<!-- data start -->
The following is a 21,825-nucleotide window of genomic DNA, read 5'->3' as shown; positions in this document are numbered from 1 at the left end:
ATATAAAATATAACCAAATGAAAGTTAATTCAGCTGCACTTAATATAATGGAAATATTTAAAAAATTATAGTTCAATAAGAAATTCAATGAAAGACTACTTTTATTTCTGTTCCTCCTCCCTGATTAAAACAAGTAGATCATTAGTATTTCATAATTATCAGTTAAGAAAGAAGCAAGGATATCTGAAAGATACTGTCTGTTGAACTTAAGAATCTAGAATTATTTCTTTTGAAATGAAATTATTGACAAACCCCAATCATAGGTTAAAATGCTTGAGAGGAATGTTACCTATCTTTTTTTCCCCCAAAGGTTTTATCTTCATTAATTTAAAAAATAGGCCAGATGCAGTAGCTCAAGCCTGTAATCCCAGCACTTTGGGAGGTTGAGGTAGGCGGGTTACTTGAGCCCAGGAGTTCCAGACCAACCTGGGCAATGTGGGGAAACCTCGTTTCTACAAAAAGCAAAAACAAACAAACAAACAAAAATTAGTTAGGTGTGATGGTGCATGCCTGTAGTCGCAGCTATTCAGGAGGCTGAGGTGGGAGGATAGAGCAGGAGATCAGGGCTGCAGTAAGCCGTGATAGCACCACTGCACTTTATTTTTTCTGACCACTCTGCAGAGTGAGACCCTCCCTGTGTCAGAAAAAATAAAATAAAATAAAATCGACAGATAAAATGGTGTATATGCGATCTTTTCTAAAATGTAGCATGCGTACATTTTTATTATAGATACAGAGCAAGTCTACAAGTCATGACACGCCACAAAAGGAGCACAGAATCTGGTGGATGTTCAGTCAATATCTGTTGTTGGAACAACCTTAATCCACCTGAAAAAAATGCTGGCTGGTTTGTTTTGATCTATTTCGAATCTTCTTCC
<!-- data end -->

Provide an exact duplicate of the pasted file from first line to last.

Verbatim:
The following is a 21,825-nucleotide window of genomic DNA, read 5'->3' as shown; positions in this document are numbered from 1 at the left end:
ATATAAAATATAACCAAATGAAAGTTAATTCAGCTGCACTTAATATAATGGAAATATTTAAAAAATTATAGTTCAATAAGAAATTCAATGAAAGACTACTTTTATTTCTGTTCCTCCTCCCTGATTAAAACAAGTAGATCATTAGTATTTCATAATTATCAGTTAAGAAAGAAGCAAGGATATCTGAAAGATACTGTCTGTTGAACTTAAGAATCTAGAATTATTTCTTTTGAAATGAAATTATTGACAAACCCCAATCATAGGTTAAAATGCTTGAGAGGAATGTTACCTATCTTTTTTTCCCCCAAAGGTTTTATCTTCATTAATTTAAAAAATAGGCCAGATGCAGTAGCTCAAGCCTGTAATCCCAGCACTTTGGGAGGTTGAGGTAGGCGGGTTACTTGAGCCCAGGAGTTCCAGACCAACCTGGGCAATGTGGGGAAACCTCGTTTCTACAAAAAGCAAAAACAAACAAACAAACAAAAATTAGTTAGGTGTGATGGTGCATGCCTGTAGTCGCAGCTATTCAGGAGGCTGAGGTGGGAGGATAGAGCAGGAGATCAGGGCTGCAGTAAGCCGTGATAGCACCACTGCACTTTATTTTTTCTGACCACTCTGCAGAGTGAGACCCTCCCTGTGTCAGAAAAAATAAAATAAAATAAAATCGACAGATAAAATGGTGTATATGCGATCTTTTCTAAAATGTAGCATGCGTACATTTTTATTATAGATACAGAGCAAGTCTACAAGTCATGACACGCCACAAAAGGAGCACAGAATCTGGTGGATGTTCAGTCAATATCTGTTGTTGGAACAACCTTAATCCACCTGAAAAAAATGCTGGCTGGTTTGTTTTGATCTATTTCGAATCTTCTTCC